How to Decide if Collaboration Software is Right for Your Organization

pink Post-It notes: Find A Better Way

As you shuffle through emails, Instant Messages, pink post-it notes, and maybe even a few “old school” paper copies of schedules, you may find yourself saying, “there has to be a better way.” For most organizations managing the process of work becomes a process unto itself, you have meetings to plan for the next meeting and in that meeting you realize that you still haven’t finished anything from the pre-meeting planning meeting! Yes, that’s Project Management sarcasm.

In a time when globally dispersed teams are leading a new generation of work (I call it digital work), communication becomes even more crucial to team success. When combining business objectives, competitive landscapes, and technology architectures, things can quickly become a tangled mess of three letter acronyms and long hours at home.

That’s where online collaboration tools come in.

These tools aren’t the end all be all; they’re a part of an overarching process we use to lead and manage work. It can become overwhelming to think about hundreds of task items, Gantt charts, meetings, and anything else you can throw into the project management realm. Even being a fairly small and agile team we still have to use phone calls, email, etc. as a means to communicate.

Don’t fall for the myth of using one tool to accomplish everything, do a little research and explore the free/trial versions of the software. While these tools can help lead and manage projects, there are still aspects that extend outside them.

With that in mind online collaboration software can be a powerful tool for you and your team.

Key Questions to Ask Before Choosing Your Software

Before rushing to decide which tool you’re going to use, ask yourself a few questions to help you decide which one, if any, is right for you.

What am I trying to lead / manage?

Seems like a simple question to answer right? Write it down. Create a list of the things you think you will need to manage. Schedules, resources, tasks, risks, physical deliverables, testing documentation, etc. You will need this list when evaluating the functionality of online collaboration software.

Do I have the right culture?

Do you still print off paper schedules and hang them on the wall? Print emails and bring them to meetings? There is a cultural component to these tools. If you’re organization isn’t culturally ready to use them, it doesn’t matter which one you choose, it’s probably going to fail. You need to have a company culture that supports online collaboration. Your team has to be open to adapting to and following that process for it to be effective. Breaking deeply rooted habits will be very challenging. These tools are more likely to be successful with organizations that already use online tools to communicate, rather than paper copies.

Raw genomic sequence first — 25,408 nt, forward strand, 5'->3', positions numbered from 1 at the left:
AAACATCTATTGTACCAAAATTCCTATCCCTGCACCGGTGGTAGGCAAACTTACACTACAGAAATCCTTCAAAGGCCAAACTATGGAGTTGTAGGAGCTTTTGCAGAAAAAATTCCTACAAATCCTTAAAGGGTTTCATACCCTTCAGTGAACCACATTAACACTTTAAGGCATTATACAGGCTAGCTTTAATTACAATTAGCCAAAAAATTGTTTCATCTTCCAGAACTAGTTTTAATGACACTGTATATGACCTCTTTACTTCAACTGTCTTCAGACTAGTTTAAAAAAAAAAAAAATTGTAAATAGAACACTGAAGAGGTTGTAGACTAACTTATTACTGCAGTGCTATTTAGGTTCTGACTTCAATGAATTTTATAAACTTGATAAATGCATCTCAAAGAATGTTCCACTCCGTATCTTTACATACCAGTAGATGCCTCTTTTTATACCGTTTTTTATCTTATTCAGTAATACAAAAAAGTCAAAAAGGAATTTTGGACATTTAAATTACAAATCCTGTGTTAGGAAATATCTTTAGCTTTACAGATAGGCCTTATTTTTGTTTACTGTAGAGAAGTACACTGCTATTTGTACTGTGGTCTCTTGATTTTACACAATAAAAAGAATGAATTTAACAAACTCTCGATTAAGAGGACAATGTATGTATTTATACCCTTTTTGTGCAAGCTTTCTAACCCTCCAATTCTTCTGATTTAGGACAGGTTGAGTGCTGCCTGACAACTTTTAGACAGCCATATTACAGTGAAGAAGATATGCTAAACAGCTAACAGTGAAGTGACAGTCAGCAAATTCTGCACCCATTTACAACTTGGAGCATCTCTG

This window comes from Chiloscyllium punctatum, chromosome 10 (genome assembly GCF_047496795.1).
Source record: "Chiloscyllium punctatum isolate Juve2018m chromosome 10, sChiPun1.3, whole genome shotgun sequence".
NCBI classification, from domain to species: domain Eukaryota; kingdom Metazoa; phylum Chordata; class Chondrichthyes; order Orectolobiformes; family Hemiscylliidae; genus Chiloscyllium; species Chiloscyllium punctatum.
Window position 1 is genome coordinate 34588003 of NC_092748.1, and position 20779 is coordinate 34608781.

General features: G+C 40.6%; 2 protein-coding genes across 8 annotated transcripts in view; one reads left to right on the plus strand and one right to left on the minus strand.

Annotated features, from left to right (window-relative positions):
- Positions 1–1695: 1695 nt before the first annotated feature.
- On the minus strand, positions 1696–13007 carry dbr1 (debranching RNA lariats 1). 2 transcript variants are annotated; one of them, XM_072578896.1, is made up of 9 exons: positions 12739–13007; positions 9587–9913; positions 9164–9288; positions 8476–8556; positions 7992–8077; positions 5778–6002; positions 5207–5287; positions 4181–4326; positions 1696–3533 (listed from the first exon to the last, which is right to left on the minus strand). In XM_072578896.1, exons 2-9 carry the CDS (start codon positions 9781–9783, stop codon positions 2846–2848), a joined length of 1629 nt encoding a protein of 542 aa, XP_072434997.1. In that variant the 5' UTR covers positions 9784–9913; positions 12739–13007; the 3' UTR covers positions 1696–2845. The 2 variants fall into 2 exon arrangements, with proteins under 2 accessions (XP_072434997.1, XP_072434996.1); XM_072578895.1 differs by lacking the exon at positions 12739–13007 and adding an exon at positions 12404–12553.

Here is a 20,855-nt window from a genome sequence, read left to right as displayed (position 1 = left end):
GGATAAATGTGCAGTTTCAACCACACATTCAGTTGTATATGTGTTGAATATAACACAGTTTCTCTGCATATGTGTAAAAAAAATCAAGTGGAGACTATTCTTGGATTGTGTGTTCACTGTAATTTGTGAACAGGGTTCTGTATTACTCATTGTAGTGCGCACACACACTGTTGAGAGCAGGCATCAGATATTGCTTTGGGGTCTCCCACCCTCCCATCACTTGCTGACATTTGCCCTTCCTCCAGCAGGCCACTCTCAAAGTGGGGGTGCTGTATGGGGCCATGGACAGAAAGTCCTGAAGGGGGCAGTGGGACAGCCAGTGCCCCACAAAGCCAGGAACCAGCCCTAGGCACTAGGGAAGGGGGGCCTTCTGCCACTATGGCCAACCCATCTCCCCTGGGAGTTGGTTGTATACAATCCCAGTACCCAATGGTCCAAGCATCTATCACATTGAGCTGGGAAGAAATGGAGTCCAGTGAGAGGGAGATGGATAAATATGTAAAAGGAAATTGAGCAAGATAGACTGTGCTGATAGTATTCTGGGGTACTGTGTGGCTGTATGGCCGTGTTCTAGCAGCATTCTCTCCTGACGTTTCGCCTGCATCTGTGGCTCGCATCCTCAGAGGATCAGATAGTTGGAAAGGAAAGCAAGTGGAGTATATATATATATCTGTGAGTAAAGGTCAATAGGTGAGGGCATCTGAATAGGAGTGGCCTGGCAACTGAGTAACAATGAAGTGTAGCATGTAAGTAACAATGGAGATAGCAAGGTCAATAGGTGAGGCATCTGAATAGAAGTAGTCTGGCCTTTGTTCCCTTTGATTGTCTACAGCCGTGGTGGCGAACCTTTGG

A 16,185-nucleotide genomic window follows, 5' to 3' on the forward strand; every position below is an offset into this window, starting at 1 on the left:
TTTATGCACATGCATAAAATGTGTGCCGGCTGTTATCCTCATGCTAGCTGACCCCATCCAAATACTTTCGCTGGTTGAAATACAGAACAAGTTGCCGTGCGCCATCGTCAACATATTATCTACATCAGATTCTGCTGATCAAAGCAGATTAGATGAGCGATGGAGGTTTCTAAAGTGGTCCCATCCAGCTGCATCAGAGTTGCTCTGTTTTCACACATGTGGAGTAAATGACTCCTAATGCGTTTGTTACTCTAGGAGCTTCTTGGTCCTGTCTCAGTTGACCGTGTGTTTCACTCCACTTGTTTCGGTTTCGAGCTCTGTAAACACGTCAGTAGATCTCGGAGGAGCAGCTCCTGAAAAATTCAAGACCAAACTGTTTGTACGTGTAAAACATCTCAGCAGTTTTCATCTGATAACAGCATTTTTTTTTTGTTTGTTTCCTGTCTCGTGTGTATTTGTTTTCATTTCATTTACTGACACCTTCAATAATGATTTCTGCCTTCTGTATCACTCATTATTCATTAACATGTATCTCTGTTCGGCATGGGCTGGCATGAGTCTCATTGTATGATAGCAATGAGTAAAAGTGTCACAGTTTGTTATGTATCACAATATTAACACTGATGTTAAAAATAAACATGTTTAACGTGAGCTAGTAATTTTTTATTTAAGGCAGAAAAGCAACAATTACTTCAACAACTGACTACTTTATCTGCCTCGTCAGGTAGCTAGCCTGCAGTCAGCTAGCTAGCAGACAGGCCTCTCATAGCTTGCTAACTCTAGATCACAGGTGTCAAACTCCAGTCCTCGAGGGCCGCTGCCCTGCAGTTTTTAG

How much detail will I need?

Depending on your team, some people will need more detailed directions than others. For example, you have a team of developers. Some may be senior developers with a lot of experience who can take a task and complete it without much direction. Others may be newer developers who need a little more detail and depth to certain tasks. Every tool has a unique set of functionality for things like discussion threads, forums, content management, and others. “Refer to the list you created under what am I trying to lead / manage?” In a situation like this it may help to complete a few user profiles or personas, user experience will help drive tool selection.

How robust do I need it to be?

How many different functions are you going to need? If you’re going to need to use multiple tools, is your team going to get confused about where to go for information?  As an example Basecamp doesn’t create schedules, as a work around you can create a schedule in excel and upload to a discussion thread. This can be a lot of work, if you’re looking for a tool that needs to be more robust “what am I trying to lead / manage?” you may need to look elsewhere. If you just need a simple todo tracker for managing projects and you don’t need the heavy functionality these lighter options are great and easy to use.

Deciding Which Tool Works for You

There are hundreds of different tools available and you could spend forever looking for a "perfect" fit. These are a few popular options with some key points and features to consider. 


  • Quickly drag and drop tasks and create to-do lists
  • decent looking dashboard
  • Good for what it’s capable of but the functionality ends there
  • You need to pay for it! (Flat monthly fee)
  • You can couple Basecamp with Smartsheets or Teamgantt for Gantt charts!


  • Really good user interface that’s easy to understand
  • Free to use (up to 15 team members)
  • Supports addins and integrations such as Dropbox, Google Drive
  • Templana, a template collection for Asana, can be used to import user created project templates
  • Open API for developers to create their own content
  • Has a Gantt Chart addin


  • Definitely the most robust tool
  • Optional addins but they require some experience to use
  • Ability to work on agile projects
  • On demand and hosted versions available

Redbooth (formerly Teambox)

  • Great pricing! (free up to 5 projects)
  • Drag and Drop functionality
  • Great integrations (Dropbox, Google Drive, Evernote, GitHub)
  • Video Conferencing capability

Share your favorite Project Management tools in the comments below.

Photo Credit: MyTudut via Compfight cc

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